When the arrests started in early 2009, we were waiting for his name to come up. Yet when the day came, we were unprepared for how it would affect us. I was driving north on the F3, near Berowra, when I heard the radio announcement that another Knox teacher had been charged. My blood thickened in my ears. As the newsreader went through her item – the third teacher from Knox Grammar, allegations of indecency dating to the ’70s and ’80s – I had a strange delusion of being able to control her words. Of course I didn’t want her to name him, but I suppose that is what shock is: all sorts of subjective distortions. Then she finally said his name, and sweat broke out all over my scalp.
Knox Grammar, on Sydney’s upper North Shore, was and is a beautiful school. Established in 1924, it feels as if it has been around forever. It has expanded from its original ivy-covered brick buildings set around a grass quadrangle into a large modern campus – its size, wealth and excellence now forming its defences against the opprobrium of five of its teachers having been charged, and four convicted, over sex offences going back nearly 40 years. I went to Knox, as did my father, brother, cousins and nephews, and some lifelong friends. (The school’s name, for the Church of Scotland founder John Knox, is a coincidence.) Several of us were taught by the teachers in question. In a leafy enclave 40 minutes north of the Harbour Bridge, Knox always felt hermetic, bucolic and innocent next to the city boys’ private schools we competed against. Gough Whitlam, John Laws and Hugh Jackman attended Knox, though they were exceptions to the norm of conservative boys graduating into the professions and business. We wore straw boaters, which we doffed to adults and teachers. The blue and black tie had to remain firmly knotted. Among the many school rules was one that sticks in my mind about littering: walking past someone else’s rubbish was as punishable as dropping the rubbish yourself. A schoolyard miniature of Evil flourishes while good men do nothing, it was one of many lessons in basic collective responsibility.
If there was one common characteristic of the five charged Knox teachers, it was their charisma. Knox recruited and encouraged outstanding teachers and one of them, my brother’s English master for three years and mine for four, was Adrian Nisbett.
Mr Nisbett was indisputably one of Knox’s best and most popular teachers. He wore a ’70s moustache and had pleasant, good-humoured, tanned features. As Major Nisbett, he was dashing in his cadet uniform of khaki and tartan. In his early thirties when he taught us, he had lived his life at Knox – as a student, teacher and boarding master, interrupted by a short stint in the army. Yet he oozed real-world sophistication. A gifted photographer with his own darkroom, he could secrete himself around the sports field to capture the telling action shot. He wrote freelance for the Sydney Morning Herald, and chatted with us about world politics and culture as if among equals. His style of teaching was, when he became my English teacher in Year 9, intoxicating.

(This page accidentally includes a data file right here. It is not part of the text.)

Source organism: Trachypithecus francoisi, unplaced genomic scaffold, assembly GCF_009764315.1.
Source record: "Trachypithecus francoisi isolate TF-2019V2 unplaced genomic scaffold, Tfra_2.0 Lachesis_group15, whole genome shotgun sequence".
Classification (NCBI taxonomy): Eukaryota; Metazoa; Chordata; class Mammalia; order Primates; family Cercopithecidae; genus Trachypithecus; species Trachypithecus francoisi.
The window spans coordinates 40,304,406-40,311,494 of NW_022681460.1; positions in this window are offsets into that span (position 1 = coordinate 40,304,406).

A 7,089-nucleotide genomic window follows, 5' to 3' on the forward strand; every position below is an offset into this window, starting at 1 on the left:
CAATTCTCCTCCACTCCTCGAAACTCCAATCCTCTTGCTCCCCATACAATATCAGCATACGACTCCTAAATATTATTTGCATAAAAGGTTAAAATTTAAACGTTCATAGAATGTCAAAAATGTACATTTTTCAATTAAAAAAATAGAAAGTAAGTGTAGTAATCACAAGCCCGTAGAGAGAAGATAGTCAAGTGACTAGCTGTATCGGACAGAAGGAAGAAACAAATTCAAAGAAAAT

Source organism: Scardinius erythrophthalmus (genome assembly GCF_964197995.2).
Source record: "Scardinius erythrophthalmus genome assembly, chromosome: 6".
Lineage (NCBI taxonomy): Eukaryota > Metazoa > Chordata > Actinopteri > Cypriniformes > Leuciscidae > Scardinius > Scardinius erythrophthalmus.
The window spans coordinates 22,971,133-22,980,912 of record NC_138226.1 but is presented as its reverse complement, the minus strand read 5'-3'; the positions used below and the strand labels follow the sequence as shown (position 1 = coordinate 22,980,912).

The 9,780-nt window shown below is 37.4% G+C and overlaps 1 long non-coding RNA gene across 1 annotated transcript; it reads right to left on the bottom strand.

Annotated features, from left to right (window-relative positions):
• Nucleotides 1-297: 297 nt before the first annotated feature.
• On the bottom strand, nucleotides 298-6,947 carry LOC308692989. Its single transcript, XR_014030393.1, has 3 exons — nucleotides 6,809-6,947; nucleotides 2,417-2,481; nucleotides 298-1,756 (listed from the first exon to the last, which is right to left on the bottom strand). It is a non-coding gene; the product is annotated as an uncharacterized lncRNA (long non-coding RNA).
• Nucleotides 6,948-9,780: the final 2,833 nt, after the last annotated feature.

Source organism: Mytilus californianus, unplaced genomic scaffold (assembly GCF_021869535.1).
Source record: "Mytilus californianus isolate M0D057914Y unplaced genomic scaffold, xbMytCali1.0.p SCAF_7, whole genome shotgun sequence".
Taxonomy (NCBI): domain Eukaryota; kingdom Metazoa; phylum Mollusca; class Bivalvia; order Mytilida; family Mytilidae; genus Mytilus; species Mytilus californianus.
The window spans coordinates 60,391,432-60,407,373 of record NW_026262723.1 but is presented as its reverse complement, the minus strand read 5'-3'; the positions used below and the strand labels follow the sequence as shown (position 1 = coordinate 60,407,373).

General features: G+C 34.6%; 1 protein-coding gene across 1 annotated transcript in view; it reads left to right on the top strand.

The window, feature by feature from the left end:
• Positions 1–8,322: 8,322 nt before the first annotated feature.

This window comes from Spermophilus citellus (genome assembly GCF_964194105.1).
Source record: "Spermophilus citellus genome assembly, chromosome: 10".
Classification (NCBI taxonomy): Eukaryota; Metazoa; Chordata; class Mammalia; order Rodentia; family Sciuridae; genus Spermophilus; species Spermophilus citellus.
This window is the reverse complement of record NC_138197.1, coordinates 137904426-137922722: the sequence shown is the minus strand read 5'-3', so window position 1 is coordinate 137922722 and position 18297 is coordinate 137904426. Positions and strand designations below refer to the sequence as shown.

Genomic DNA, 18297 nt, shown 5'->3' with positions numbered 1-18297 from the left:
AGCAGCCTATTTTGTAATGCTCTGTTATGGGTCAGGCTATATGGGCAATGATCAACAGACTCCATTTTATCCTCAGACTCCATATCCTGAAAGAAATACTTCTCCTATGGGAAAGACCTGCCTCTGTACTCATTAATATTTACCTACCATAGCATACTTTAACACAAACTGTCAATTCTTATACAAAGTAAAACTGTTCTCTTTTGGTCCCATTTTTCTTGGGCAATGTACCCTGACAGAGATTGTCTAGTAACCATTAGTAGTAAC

I remain close with some friends who were also taught by Mr Nisbett. After he was arrested, we talked, of course. None of us was surprised, even though he had never done anything to any of us, or anyone we knew. One of us was defensive about the school’s and Mr Nisbett’s reputation. “If the allegations aren’t true,” he said, “it’s a terrible thing.” Terrible, also, if they were true. This friend, like a lot of the Knox community, was more concerned about damage to reputation than about the alleged victims. The line I often heard was brutal: “These are guys whose lives haven’t worked out the way they wanted, and they’re looking for somewhere to pin the blame.” In a way it’s true: when life has gone wrong, you do seek causes. But to condemn the complainants, and declare they should “move on”, implies a brutal mentality.
We shared memories of ‘Nizzo’. We’d always thought he was suss, but as for him crossing the physical line that changes student–teacher magic into a crime, no, none of us could remember anything like that.
As we talked about it, however, and I thought about it, I did remember something akin to a crime.
When you are 14, the best teachers can sharpen life’s colours. While Nizzo introduced us to F Scott Fitzgerald and JD Salinger, Tennessee Williams and Shakespeare, he respected our ideas and shared our sense of humour. He was the first teacher to treat us as what we aspired to be. He had favourites and if you were among those you could go to his office at lunchtimes. Four or five of us would drape ourselves on his couches and flick through his current affairs and literary magazines, or the fiction and history on his bookshelves. He smoked a pipe, and I can still smell the sweet earthiness of his tobacco. He was more like a university don than a schoolteacher.
With his encouragement, we cooked up our own literary magazine. A mate and I were the advertising sales team. We went around Wahroonga shops persuading the barber, the real estate agent, the pharmacist and the chicken shop man to part with $50 each for an ad in our new magazine. Never since have I sold a thing but I remember the buzz of making a sale.
We typeset the magazine and sent it to the printer, and when it came out we shared the triumph in Nizzo’s office. He smoked his pipe and we all told each other how clever we were. Then the holidays came. The next term, having achieved the feat of creating a magazine out of nothing, we saw no need to do it again.